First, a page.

Others may have had to flee at short notice and did not have had time to gather identification and passports, but this too, is permitted - under Article 31.
Advocates for asylum seekers are adamant that the current process is far from fair. They say the legislation and manner of its implementation often resembles the same conditions refugees are fleeing.
The Home Office is seen as operating a "culture of disbelief" and applications may take years to process instead of months. Delays in the decision making process have resulted in asylum seekers waiting for lengthly and unnecessary periods of time, leaving them feeling insecure and unable to begin the process of rebuilding their lives.
According to Amnesty International, interpretation of the UN convention is often very narrow and the complexity of initial claim form - which must be completed in English - means many asylum seekers actually have claims rejected for non-compliance - in other words, filling out the form incorrectly.
Language barriers are also particularly profound in the North, due to our small population of ethnic minorties.
However, the worst abuses arise from the draconian powers of the Immigration Service to enter and search property, and engage in the intimate searching of people. Far from a warm welcome, the oppressive nature of such state policies has catastrophic effects on separated families.
The entire process also creates prolonged poverty among people who might otherwise be making a positive contribution to the economy, because while the paperwork is shuffled about and the asylum seeker waits for a decision on their status, they are prohibited from working.
Those who are destitute receive support from the Home Office, but get only 70% of basic income support. This means they are forced to live 30% below the British government's own defined minimum subsitence level, and anyone who has tried to make ends meet on the dole knows that every penny is needed just to survive.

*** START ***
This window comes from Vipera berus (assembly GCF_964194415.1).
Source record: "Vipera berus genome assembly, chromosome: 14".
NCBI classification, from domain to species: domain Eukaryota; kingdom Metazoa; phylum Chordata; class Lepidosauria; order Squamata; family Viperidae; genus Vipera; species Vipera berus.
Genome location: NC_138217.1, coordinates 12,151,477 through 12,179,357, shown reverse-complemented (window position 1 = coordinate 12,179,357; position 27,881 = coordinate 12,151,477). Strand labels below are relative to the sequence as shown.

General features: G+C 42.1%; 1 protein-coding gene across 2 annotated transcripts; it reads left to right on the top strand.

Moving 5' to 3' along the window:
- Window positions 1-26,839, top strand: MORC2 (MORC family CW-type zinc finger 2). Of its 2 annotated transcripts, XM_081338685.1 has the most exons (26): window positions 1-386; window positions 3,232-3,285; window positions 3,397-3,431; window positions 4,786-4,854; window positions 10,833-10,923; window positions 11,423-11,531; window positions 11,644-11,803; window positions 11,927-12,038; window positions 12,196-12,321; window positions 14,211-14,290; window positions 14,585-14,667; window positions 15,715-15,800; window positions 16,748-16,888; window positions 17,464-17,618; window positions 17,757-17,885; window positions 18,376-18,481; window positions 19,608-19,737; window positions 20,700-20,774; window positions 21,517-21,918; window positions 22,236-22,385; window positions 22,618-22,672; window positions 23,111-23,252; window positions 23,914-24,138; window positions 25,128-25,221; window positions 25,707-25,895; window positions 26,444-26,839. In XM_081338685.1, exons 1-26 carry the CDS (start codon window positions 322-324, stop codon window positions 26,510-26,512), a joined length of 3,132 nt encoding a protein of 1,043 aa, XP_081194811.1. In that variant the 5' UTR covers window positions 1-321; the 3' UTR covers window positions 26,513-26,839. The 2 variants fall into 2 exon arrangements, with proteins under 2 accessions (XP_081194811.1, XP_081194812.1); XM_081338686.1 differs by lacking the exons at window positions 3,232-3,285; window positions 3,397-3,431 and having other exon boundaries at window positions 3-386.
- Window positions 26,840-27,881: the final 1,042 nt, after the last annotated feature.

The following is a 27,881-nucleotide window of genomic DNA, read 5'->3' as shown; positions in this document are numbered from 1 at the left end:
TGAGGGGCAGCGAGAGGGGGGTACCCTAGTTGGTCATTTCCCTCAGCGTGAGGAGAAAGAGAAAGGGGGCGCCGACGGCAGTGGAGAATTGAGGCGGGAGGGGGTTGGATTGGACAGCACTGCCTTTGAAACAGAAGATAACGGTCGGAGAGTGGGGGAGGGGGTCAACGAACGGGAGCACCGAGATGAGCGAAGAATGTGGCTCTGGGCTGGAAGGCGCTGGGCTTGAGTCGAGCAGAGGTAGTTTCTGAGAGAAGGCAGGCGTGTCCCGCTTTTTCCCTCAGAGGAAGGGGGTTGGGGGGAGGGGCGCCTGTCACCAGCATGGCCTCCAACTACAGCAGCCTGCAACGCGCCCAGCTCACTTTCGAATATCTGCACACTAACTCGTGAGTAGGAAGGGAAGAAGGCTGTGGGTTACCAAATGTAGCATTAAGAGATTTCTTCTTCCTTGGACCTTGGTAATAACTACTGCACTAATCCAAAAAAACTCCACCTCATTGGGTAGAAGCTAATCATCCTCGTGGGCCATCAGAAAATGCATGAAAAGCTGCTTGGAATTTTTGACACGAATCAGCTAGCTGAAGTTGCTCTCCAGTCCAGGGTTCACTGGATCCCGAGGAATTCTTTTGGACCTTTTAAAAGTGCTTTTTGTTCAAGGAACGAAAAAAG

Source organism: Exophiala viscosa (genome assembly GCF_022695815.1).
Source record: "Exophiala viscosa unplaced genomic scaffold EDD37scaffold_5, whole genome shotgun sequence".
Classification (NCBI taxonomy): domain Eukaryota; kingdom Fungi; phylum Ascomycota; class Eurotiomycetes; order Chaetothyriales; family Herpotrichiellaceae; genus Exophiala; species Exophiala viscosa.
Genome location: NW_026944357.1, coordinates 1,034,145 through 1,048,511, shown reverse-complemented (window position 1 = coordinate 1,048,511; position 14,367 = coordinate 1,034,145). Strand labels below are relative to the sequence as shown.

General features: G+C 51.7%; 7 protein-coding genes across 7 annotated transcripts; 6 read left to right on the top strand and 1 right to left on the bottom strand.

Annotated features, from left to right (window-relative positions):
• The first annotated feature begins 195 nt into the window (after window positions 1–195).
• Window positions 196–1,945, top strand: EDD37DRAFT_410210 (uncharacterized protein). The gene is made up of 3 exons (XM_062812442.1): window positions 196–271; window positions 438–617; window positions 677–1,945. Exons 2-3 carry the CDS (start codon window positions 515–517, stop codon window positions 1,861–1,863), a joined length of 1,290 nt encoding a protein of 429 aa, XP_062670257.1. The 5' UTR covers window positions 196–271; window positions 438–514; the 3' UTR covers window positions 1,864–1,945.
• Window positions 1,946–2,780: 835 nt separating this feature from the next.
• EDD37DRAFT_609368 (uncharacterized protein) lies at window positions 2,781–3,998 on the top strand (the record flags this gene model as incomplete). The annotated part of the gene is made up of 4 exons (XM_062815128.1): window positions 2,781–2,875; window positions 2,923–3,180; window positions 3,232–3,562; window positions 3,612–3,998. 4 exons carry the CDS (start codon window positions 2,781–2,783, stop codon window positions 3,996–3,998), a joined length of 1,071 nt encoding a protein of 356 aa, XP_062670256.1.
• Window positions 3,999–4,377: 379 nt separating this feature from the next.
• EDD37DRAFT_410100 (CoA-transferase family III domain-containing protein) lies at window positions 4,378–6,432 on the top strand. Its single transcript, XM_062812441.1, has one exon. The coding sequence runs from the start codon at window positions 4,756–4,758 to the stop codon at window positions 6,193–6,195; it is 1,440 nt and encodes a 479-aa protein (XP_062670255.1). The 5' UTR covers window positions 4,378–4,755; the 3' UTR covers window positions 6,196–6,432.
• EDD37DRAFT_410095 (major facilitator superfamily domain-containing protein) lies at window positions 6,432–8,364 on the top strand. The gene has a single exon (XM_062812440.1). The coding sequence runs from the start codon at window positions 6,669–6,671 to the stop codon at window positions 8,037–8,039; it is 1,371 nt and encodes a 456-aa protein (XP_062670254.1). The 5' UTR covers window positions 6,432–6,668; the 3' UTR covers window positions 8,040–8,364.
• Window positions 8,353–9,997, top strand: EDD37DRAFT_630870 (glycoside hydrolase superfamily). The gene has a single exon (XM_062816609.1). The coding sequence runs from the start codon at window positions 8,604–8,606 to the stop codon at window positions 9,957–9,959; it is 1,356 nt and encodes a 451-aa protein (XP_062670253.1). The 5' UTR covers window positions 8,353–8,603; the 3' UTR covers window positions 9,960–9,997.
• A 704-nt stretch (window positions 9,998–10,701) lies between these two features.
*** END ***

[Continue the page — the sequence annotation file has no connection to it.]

Gaps in service provision have resulted in asylum seekers and refugees not being able to access basic services. They face greater isolation, social and economic exclusion, have difficulty accessing basic medical assistance and healthcare, and their children have not been able to attend school. There have also been serious incidents of racial abuse and harassment.
And as if all this isn't enough hardship and humiliation, there is still a disproportionate use of detention in the Six Counties, as compared to regions in Britain.
This means a higher number of asylum seekers are detained here, and since there is no dedicated detention facility, they are being detained in high security prisons, like Maghaberry - in spite of the fact that none has committed a criminal offense or faces a trial.
This too, has a familiar ring for republicans and nationalists alike.
We are told the reasons for this are varied. Some applicants are detained to establish identity or nationality - an inherent hazard of fleeing persecution without documentation - others, because they have innocently left the area.